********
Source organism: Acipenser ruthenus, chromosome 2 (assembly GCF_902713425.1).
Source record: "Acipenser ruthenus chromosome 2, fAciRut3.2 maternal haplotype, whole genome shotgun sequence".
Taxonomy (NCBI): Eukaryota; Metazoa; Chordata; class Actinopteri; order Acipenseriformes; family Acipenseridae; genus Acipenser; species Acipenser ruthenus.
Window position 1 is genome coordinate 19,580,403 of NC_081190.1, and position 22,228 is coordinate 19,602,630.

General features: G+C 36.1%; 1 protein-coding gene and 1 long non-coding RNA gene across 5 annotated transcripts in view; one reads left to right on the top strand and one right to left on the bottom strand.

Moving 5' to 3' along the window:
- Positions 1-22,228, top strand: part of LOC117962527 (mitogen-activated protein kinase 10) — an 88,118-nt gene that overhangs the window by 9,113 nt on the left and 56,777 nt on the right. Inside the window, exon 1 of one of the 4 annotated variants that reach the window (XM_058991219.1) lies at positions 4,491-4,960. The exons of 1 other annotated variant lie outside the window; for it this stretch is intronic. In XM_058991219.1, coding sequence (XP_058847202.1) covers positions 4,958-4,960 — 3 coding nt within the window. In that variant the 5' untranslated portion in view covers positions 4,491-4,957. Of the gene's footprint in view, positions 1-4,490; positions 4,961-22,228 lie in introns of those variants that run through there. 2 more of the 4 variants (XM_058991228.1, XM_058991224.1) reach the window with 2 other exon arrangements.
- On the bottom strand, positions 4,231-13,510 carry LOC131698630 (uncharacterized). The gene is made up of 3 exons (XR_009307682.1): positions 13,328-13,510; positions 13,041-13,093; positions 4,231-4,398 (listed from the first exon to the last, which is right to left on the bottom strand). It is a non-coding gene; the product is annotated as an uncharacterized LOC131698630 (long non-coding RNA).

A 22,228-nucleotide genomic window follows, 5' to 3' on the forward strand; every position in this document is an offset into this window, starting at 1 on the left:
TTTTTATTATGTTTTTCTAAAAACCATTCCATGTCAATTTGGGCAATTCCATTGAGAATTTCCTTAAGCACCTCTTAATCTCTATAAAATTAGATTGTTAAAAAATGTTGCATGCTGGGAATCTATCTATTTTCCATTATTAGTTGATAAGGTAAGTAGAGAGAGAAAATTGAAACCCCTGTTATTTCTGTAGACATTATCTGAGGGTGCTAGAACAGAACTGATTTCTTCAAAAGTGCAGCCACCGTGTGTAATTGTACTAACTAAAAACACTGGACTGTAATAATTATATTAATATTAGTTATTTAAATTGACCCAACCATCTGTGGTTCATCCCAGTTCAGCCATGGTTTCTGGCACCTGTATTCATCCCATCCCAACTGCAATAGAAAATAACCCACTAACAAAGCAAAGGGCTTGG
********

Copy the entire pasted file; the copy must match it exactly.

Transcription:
Source organism: Acipenser ruthenus, chromosome 2 (assembly GCF_902713425.1).
Source record: "Acipenser ruthenus chromosome 2, fAciRut3.2 maternal haplotype, whole genome shotgun sequence".
Taxonomy (NCBI): Eukaryota; Metazoa; Chordata; class Actinopteri; order Acipenseriformes; family Acipenseridae; genus Acipenser; species Acipenser ruthenus.
Window position 1 is genome coordinate 19,580,403 of NC_081190.1, and position 22,228 is coordinate 19,602,630.

General features: G+C 36.1%; 1 protein-coding gene and 1 long non-coding RNA gene across 5 annotated transcripts in view; one reads left to right on the top strand and one right to left on the bottom strand.

Moving 5' to 3' along the window:
- Positions 1-22,228, top strand: part of LOC117962527 (mitogen-activated protein kinase 10) — an 88,118-nt gene that overhangs the window by 9,113 nt on the left and 56,777 nt on the right. Inside the window, exon 1 of one of the 4 annotated variants that reach the window (XM_058991219.1) lies at positions 4,491-4,960. The exons of 1 other annotated variant lie outside the window; for it this stretch is intronic. In XM_058991219.1, coding sequence (XP_058847202.1) covers positions 4,958-4,960 — 3 coding nt within the window. In that variant the 5' untranslated portion in view covers positions 4,491-4,957. Of the gene's footprint in view, positions 1-4,490; positions 4,961-22,228 lie in introns of those variants that run through there. 2 more of the 4 variants (XM_058991228.1, XM_058991224.1) reach the window with 2 other exon arrangements.
- On the bottom strand, positions 4,231-13,510 carry LOC131698630 (uncharacterized). The gene is made up of 3 exons (XR_009307682.1): positions 13,328-13,510; positions 13,041-13,093; positions 4,231-4,398 (listed from the first exon to the last, which is right to left on the bottom strand). It is a non-coding gene; the product is annotated as an uncharacterized LOC131698630 (long non-coding RNA).

A 22,228-nucleotide genomic window follows, 5' to 3' on the forward strand; every position in this document is an offset into this window, starting at 1 on the left:
TTTTTATTATGTTTTTCTAAAAACCATTCCATGTCAATTTGGGCAATTCCATTGAGAATTTCCTTAAGCACCTCTTAATCTCTATAAAATTAGATTGTTAAAAAATGTTGCATGCTGGGAATCTATCTATTTTCCATTATTAGTTGATAAGGTAAGTAGAGAGAGAAAATTGAAACCCCTGTTATTTCTGTAGACATTATCTGAGGGTGCTAGAACAGAACTGATTTCTTCAAAAGTGCAGCCACCGTGTGTAATTGTACTAACTAAAAACACTGGACTGTAATAATTATATTAATATTAGTTATTTAAATTGACCCAACCATCTGTGGTTCATCCCAGTTCAGCCATGGTTTCTGGCACCTGTATTCATCCCATCCCAACTGCAATAGAAAATAACCCACTAACAAAGCAAAGGGCTTGG